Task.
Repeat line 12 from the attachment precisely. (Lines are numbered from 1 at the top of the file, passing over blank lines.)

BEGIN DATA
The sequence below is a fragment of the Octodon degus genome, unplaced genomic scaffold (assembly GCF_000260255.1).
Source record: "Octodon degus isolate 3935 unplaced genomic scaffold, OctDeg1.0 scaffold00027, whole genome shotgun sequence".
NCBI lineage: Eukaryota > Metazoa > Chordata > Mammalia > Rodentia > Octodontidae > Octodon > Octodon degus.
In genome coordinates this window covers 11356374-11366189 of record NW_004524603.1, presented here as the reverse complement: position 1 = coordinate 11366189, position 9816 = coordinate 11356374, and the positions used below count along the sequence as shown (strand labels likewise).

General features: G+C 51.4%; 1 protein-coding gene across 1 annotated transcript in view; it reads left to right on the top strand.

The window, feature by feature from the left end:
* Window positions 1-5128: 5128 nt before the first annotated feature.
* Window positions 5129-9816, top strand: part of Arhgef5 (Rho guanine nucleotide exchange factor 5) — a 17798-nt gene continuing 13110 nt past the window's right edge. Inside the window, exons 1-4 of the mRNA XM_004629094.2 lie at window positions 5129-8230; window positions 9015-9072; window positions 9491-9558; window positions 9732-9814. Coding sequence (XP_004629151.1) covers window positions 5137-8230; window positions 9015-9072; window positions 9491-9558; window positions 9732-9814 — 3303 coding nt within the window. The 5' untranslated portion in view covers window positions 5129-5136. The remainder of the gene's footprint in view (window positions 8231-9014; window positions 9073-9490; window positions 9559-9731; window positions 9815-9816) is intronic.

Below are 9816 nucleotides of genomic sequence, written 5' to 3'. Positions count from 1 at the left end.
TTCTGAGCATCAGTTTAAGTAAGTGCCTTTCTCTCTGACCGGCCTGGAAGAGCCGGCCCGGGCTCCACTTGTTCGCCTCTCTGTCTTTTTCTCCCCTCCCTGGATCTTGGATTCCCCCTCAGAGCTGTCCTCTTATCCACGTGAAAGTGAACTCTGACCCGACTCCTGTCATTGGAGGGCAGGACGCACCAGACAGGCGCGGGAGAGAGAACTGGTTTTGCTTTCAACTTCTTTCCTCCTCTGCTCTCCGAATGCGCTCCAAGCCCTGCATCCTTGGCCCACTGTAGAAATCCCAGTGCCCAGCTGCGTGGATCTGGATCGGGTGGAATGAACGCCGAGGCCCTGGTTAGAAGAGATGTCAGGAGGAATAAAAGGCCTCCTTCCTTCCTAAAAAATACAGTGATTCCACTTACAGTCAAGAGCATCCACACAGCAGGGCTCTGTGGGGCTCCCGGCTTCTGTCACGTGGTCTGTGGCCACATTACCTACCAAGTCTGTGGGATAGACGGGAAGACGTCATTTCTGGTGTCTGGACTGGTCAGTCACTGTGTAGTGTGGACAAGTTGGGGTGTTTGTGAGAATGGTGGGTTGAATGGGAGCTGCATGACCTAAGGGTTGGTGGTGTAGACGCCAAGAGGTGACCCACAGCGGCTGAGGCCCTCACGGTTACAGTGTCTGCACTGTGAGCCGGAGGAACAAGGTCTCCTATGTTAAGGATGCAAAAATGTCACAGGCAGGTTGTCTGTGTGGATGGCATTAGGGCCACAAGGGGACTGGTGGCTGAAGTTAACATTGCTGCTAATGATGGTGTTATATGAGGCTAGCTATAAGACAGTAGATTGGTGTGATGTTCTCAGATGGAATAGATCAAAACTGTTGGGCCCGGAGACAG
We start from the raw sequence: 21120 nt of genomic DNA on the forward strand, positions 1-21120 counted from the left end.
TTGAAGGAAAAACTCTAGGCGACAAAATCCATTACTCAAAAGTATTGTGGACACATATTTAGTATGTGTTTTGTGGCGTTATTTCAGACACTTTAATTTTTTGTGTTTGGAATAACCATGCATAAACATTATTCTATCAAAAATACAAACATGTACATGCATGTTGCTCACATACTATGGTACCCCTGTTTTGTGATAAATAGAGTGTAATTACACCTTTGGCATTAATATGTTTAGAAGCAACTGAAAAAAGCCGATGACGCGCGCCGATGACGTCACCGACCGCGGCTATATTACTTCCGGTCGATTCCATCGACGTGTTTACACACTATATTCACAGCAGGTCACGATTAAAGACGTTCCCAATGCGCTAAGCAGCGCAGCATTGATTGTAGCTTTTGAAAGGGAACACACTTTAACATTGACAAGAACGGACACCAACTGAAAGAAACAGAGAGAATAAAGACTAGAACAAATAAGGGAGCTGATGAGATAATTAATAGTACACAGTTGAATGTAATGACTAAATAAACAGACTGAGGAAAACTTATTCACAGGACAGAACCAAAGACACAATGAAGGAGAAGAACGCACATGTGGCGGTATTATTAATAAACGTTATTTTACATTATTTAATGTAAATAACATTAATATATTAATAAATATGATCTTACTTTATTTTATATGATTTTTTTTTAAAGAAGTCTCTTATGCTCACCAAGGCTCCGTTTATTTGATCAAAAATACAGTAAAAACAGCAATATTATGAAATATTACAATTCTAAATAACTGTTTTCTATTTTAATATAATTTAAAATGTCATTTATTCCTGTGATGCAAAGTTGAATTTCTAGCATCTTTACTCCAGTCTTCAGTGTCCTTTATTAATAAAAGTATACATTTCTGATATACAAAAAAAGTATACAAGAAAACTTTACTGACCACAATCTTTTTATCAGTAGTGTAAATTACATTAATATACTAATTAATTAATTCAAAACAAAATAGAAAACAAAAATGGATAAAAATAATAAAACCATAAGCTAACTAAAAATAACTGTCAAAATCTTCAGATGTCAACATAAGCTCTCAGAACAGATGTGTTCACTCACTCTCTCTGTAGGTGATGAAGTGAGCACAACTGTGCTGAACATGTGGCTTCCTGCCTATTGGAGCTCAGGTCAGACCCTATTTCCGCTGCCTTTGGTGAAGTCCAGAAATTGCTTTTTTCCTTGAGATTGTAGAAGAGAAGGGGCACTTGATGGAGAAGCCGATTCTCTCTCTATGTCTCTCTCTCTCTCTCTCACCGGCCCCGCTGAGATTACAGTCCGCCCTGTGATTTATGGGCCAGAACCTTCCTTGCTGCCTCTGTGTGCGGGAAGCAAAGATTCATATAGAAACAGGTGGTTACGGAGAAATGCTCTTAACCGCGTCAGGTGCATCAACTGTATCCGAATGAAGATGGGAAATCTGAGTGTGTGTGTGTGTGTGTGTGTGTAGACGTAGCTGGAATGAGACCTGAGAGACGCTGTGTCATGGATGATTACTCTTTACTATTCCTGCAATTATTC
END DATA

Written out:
TTGAAGGAAAAACTCTAGGCGACAAAATCCATTACTCAAAAGTATTGTGGACACATATTTAGTATGTGTTTTGTGGCGTTATTTCAGACACTTTAATTTTTTGTGTTTGGAATAACCATGCATAAACATTATTCTATCAAAAATACAAACATGTACATGCATGTTGCTCACATACTATGGTACCCCTGTTTTGTGATAAATAGAGTGTAATTACACCTTTGGCATTAATATGTTTAGAAGCAACTGAAAAAAGCCGATGACGCGCGCCGATGACGTCACCGACCGCGGCTATATTACTTCCGGTCGATTCCATCGACGTGTTTACACACTATATTCACAGCAGGTCACGATTAAAGACGTTCCCAATGCGCTAAGCAGCGCAGCATTGATTGTAGCTTTTGAAAGGGAACACACTTTAACATTGACAAGAACGGACACCAACTGAAAGAAACAGAGAGAATAAAGACTAGAACAAATAAGGGAGCTGATGAGATAATTAATAGTACACAGTTGAATGTAATGACTAAATAAACAGACTGAGGAAAACTTATTCACAGGACAGAACCAAAGACACAATGAAGGAGAAGAACGCACATGTGGCGGTATTATTAATAAACGTTATTTTACATTATTTAATGTAAATAACATTAATATATTAATAAATATGATCTTACTTTATTTTATATGATTTTTTTTTAAAGAAGTCTCTTATGCTCACCAAGGCTCCGTTTATTTGATCAAAAATACAGTAAAAACAGCAATATTATGAAATATTACAATTCTAAATAACTGTTTTCTATTTTAATATAATTTAAAATGTCATTTATTCCTGTGATGCAAAGTTGAATTTCTAGCATCTTTACTCCAGTCTTCAGTGTCCTTTATTAATAAAAGTATACATTTCTGATATACAAAAAAAGTATACAAGAAAACTTTACTGACCACAATCTTTTTATCAGTAGTGTAAATTACATTAATATACTAATTAATTAATTCAAAACAAAATAGAAAACAAAAATGGATAAAAATAATAAAACCATAAGCTAACTAAAAATAACTGTCAAAATCTTCAGATGTCAACATAAGCTCTCAGAACAGATGTGTTCACTCACTCTCTCTGTAGGTGATGAAGTGAGCACAACTGTGCTGAACATGTGGCTTCCTGCCTATTGGAGCTCAGGTCAGACCCTATTTCCGCTGCCTTTGGTGAAGTCCAGAAATTGCTTTTTTCCTTGAGATTGTAGAAGAGAAGGGGCACTTGATGGAGAAGCCGATTCTCTCTCTATGTCTCTCTCTCTCTCTCTCACCGGCCCCGCTGAGATTACAGTCCGCCCTGTGATTTATGGGCCAGAACCTTCCTTGCTGCCTCTGTGTGCGGGAAGCAAAGATTCATATAGAAACAGGTGGTTACGGAGAAATGCTCTTAACCGCGTCAGGTGCATCAACTGTATCCGAATGAAGATGGGAAATCTGAGTGTGTGTGTGTGTGTGTGTGTGTAGACGTAGCTGGAATGAGACCTGAGAGACGCTGTGTCATGGATGATTACTCTTTACTATTCCTGCAATTATTC